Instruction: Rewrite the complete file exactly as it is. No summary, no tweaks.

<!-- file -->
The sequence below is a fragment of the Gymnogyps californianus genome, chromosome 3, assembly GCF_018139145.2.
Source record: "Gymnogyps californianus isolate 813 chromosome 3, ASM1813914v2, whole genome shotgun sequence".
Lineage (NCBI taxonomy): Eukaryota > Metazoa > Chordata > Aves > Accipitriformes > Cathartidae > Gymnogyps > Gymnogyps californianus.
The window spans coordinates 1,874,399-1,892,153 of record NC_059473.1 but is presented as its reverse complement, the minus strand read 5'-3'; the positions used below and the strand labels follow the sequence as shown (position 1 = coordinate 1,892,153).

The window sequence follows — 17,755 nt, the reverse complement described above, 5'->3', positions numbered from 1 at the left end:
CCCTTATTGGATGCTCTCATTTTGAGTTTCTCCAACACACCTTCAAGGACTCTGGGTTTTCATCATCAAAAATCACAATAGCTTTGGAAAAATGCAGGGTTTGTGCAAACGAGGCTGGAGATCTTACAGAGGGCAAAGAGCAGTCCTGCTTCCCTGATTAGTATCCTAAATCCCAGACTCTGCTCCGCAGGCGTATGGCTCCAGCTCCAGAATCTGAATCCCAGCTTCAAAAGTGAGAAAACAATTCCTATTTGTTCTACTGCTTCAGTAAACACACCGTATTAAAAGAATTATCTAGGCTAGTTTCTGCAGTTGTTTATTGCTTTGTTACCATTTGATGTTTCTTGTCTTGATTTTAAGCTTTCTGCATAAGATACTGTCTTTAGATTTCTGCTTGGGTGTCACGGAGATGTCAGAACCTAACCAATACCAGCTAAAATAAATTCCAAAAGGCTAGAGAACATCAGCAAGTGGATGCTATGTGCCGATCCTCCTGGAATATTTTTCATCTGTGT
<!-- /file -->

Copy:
The sequence below is a fragment of the Gymnogyps californianus genome, chromosome 3, assembly GCF_018139145.2.
Source record: "Gymnogyps californianus isolate 813 chromosome 3, ASM1813914v2, whole genome shotgun sequence".
Lineage (NCBI taxonomy): Eukaryota > Metazoa > Chordata > Aves > Accipitriformes > Cathartidae > Gymnogyps > Gymnogyps californianus.
The window spans coordinates 1,874,399-1,892,153 of record NC_059473.1 but is presented as its reverse complement, the minus strand read 5'-3'; the positions used below and the strand labels follow the sequence as shown (position 1 = coordinate 1,892,153).

The window sequence follows — 17,755 nt, the reverse complement described above, 5'->3', positions numbered from 1 at the left end:
CCCTTATTGGATGCTCTCATTTTGAGTTTCTCCAACACACCTTCAAGGACTCTGGGTTTTCATCATCAAAAATCACAATAGCTTTGGAAAAATGCAGGGTTTGTGCAAACGAGGCTGGAGATCTTACAGAGGGCAAAGAGCAGTCCTGCTTCCCTGATTAGTATCCTAAATCCCAGACTCTGCTCCGCAGGCGTATGGCTCCAGCTCCAGAATCTGAATCCCAGCTTCAAAAGTGAGAAAACAATTCCTATTTGTTCTACTGCTTCAGTAAACACACCGTATTAAAAGAATTATCTAGGCTAGTTTCTGCAGTTGTTTATTGCTTTGTTACCATTTGATGTTTCTTGTCTTGATTTTAAGCTTTCTGCATAAGATACTGTCTTTAGATTTCTGCTTGGGTGTCACGGAGATGTCAGAACCTAACCAATACCAGCTAAAATAAATTCCAAAAGGCTAGAGAACATCAGCAAGTGGATGCTATGTGCCGATCCTCCTGGAATATTTTTCATCTGTGT